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Good Guy

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When you’re a pastor sometimes you dream in sermons. Last night I had one of those dreams. The scene wasn’t an auditorium or chapel, a sanctuary or cathedral, but a classroom full of students. They sat at desks in rows while I stood at a podium…preaching like it was a Sunday morning service.

Occasionally I’ll have this dream in a similar fashion with one exception: it will turn into a pastor’s nightmare. It’s basically the same dream except I’ve been called on to preach and I have no sermon. When that dream occurs I generally wake up in a sweat, relieved to find out Sunday hasn’t yet come.

In this dream, however, I was prepared. I stood preaching my guts out. Then, the bell rang, and the students were dismissed. Some stayed while others got up and left immediately. I closed the sermon with this point: “Jesus did not die for good guys.” I said it; I emphasized it; I shouted it. A vein bulged on the side of my neck as I made my impassioned plea for students to hear and receive this truth.

The only thing from my dream-sermon I remember is: Jesus did not die for good guys. Now that I’m awake I’m still thinking about it. At least two types of people need this reminder. The first is the person who knows and feels deeply within that they are undeserving of God’s forgiveness. These individuals are conscious and keenly aware of some terrible act (or present, continuous acts) in their lives that separates them from God. Whether they put the words of the psalmist to it, they’ve asked the question, “Who can ascend the hill of the Lord? And who shall stand in his holy place?”  Their answer, “Not me!” They’re right to conclude they cannot stand before a holy God based on their goodness (Psalm 130:3).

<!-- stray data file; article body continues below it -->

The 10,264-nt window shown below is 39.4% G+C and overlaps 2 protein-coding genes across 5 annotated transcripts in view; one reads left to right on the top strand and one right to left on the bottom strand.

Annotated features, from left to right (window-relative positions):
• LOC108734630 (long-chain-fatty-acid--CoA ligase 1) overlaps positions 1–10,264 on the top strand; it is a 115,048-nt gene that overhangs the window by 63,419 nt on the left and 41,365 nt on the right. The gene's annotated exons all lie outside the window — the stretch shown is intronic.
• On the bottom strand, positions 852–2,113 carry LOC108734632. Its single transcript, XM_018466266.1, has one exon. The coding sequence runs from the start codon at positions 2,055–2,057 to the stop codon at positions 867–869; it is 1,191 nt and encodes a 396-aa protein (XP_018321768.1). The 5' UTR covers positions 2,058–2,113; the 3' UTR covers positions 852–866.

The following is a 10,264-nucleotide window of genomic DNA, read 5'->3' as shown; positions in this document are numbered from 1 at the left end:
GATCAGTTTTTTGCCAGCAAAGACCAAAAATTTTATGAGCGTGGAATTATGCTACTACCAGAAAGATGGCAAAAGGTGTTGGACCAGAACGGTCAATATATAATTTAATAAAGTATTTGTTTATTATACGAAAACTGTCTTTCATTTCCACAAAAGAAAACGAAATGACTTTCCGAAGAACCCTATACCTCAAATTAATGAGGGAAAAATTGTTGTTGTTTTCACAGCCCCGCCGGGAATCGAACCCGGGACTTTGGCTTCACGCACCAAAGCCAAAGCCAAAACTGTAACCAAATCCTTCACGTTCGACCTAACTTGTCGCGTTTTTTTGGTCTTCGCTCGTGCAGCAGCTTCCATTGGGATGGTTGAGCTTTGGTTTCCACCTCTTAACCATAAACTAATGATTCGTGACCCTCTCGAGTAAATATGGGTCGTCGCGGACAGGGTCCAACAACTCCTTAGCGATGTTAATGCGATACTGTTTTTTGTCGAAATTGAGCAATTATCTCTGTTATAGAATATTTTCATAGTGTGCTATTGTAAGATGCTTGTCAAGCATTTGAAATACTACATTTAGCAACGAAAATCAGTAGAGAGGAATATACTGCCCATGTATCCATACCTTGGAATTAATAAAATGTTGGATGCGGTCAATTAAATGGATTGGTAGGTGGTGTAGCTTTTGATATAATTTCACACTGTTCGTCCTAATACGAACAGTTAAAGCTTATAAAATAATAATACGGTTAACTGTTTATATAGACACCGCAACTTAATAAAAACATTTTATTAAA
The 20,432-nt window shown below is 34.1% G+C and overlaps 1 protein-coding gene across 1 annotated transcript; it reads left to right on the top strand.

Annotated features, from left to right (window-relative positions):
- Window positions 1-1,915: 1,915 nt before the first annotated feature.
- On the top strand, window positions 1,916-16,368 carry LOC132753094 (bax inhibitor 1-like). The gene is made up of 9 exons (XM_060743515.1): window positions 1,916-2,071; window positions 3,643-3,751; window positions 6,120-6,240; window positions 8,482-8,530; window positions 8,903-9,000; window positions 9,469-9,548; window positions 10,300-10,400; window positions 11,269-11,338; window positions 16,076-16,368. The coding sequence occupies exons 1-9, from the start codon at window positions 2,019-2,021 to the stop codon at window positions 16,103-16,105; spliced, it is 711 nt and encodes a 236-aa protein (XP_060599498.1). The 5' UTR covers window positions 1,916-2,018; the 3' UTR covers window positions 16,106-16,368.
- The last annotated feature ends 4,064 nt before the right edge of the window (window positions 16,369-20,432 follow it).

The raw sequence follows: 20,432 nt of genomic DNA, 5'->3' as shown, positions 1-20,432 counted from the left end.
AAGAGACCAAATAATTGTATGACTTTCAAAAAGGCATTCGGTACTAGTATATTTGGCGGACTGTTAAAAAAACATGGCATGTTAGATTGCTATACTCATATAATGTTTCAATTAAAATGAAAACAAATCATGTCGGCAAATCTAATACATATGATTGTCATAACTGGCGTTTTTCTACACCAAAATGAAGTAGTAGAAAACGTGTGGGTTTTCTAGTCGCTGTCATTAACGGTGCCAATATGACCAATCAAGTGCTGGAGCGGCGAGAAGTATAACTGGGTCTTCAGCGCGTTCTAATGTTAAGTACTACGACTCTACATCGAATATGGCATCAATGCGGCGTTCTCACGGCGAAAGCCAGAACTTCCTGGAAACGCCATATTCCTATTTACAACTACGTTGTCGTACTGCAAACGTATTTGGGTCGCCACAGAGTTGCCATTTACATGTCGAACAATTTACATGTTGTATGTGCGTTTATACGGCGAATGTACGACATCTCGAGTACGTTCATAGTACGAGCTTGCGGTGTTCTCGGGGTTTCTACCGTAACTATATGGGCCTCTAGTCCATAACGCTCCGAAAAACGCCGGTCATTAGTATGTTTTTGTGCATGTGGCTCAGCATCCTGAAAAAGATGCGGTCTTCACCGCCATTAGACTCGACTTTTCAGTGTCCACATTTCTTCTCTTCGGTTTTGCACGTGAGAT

They are wrong, however, to think that a holy God cannot descend to them. This descension is why Christians just celebrated Christmas. They’ve wrongly thought Christianity means cleaning yourself up, getting your act together, and getting into church. Christianity in their view means becoming and being a good boy or girl. So, with their self-awareness intact, they’ve resigned from the effort or are in process of trying to become what they’re not…a good boy or girl.

The second type of person who needs to hear that Jesus did not die for good guys are…well, good guys. These are Christians who were saved from their sins, but 1 of 3 things has happened:

1.       They’ve forgotten what they were before God saved them.

2.       They’ve looked back on their sins and characterized them as light compared to things they could’ve done, especially compared to other sinners.

3.       They have a deluded or dismissive attitude about sins in them presently.

These three things form a picture that can serve as an illusion for us as Christians. The illusion is that God saved us BECAUSE we were good. We know the right things to say and pay lip service to our state as a sinner, but subjectively we weigh our particular sins in a balance and always come out better than others. It cannot be overstated the dangerous effects this has on one’s life.

The gospel addresses and corrects both individuals – the despairing and prideful. To those far from God, he says his arm is not so short that he cannot reach us. The gospel says to us: “Jesus came!” He lived and died not to save good people but bad people. Christ didn’t come for the healthy but the sick.

To those duped by thinking themselves better than they ought, the gospel offers the needed reminder that everyone is sick. It says to us all, “Jesus came to save sinners!” As one pastor put it, “If all the world were a western, there’s only one guy wearing the white hat.”

Bj Erps